Unlike some other torts, the class of plaintiffs who can bring legal malpractice claims against attorneys is fairly limited. Generally speaking, legal malpractice claims can only be raised by a limited set of people to whom an attorney owes a legal duty to exercise ordinary care, skill and diligence in the performance of professional services. However, there are other situations in which a court may find that an attorney owes a duty to nonclients or third parties.

Typically, the existence of a duty owed by an attorney to a client or third party occurs in one of three ways. First, and most commonly, an attorney will agree to undertake a legal representation for a client, often by issuing an engagement letter. In this sort of "express" attorney-client relationship, it is often indisputable that an attorney-client relationship of some kind exists.

Second, an attorney-client duty can be found in a situation in which an attorney acts in a way that causes a person to reasonably believe that the attorney is representing them. In such circumstances, an "implied" attorney-client relationship could be sufficient to sustain a legal malpractice claim. A court will typically look at whether the attorney's advice was sought and provided such that a reasonable person would believe that an attorney-client relationship existed. Indeed, the analysis often looks at the facts from the potential client's perspective.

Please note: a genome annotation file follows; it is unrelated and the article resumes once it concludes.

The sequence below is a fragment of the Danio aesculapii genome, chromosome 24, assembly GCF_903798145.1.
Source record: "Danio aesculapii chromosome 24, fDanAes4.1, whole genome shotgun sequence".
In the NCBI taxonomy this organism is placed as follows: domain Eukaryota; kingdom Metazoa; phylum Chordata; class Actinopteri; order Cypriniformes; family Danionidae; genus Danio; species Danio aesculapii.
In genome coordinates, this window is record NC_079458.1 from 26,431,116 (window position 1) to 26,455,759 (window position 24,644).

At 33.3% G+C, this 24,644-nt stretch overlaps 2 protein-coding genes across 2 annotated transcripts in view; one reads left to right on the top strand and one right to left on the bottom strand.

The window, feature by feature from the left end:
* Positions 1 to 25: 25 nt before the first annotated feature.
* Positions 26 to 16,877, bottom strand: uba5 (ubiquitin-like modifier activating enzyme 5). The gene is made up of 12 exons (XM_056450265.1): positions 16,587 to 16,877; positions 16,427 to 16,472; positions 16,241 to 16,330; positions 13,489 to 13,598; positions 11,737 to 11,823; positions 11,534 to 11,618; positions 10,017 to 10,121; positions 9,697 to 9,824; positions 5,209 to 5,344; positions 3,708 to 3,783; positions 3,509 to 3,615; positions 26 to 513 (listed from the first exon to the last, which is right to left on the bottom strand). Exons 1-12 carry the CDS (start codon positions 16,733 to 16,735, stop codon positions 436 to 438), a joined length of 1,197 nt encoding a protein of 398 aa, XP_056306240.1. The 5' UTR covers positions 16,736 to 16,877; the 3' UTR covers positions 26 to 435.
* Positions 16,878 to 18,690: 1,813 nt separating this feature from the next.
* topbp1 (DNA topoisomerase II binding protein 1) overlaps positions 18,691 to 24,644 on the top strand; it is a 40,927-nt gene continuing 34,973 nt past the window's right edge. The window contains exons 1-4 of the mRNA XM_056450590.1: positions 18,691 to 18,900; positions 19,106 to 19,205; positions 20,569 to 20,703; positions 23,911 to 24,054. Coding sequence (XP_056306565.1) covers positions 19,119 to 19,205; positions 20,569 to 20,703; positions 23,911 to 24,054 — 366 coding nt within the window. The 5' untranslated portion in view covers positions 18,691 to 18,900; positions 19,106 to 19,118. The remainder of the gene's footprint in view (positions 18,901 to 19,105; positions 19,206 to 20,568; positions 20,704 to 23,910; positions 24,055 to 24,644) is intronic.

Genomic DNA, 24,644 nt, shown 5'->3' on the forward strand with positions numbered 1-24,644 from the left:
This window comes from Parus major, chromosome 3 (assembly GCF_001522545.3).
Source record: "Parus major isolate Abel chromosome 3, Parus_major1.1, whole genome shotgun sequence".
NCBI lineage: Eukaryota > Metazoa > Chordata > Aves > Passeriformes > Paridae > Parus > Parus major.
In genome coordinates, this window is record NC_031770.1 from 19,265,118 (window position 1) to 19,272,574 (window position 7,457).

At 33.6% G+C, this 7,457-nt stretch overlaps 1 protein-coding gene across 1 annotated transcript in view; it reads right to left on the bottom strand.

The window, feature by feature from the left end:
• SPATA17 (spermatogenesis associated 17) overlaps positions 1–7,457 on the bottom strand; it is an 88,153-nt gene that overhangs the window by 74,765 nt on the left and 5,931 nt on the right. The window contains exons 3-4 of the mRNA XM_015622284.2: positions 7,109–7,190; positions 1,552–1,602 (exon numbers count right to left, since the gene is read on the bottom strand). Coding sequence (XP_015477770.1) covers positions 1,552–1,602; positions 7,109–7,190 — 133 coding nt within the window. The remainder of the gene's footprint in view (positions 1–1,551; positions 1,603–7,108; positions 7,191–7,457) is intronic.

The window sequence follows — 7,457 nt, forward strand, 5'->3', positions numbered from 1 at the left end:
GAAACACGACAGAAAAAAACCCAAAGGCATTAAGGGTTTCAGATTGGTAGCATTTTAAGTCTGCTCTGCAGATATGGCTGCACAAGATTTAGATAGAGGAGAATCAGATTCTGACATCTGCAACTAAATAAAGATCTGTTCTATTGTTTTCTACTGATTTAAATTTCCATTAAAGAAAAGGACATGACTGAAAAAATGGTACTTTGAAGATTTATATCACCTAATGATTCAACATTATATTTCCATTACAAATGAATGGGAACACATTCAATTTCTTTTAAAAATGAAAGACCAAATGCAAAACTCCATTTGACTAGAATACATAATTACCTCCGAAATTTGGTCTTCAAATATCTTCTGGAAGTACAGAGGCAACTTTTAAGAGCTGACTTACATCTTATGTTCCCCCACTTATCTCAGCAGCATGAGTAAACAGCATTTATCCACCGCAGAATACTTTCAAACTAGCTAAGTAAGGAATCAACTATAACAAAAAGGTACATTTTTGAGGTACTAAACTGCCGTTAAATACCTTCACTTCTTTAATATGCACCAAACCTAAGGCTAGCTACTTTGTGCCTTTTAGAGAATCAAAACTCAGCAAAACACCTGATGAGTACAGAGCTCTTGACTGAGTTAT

Third, there are some common-law duties that can be owed to third parties when the professional is aware that those third parties will rely upon the professional's advice. For the doctrine of "foreseeable reliance" to apply, the attorney typically must be aware that a third party will rely on her or his advice or opinions.

There are several ways to limit or even avoid the risks that can be associated with intentional or, even, unintentional attorney-client duties. For express attorney-client relationships, most attorneys will use an engagement letter or a fee contract to specify the exact terms of the representation, thereby limiting the risk that a client will expect the attorney to take on unspecified tasks. Implied or other unintended representations can be avoided with the use of disclaimers.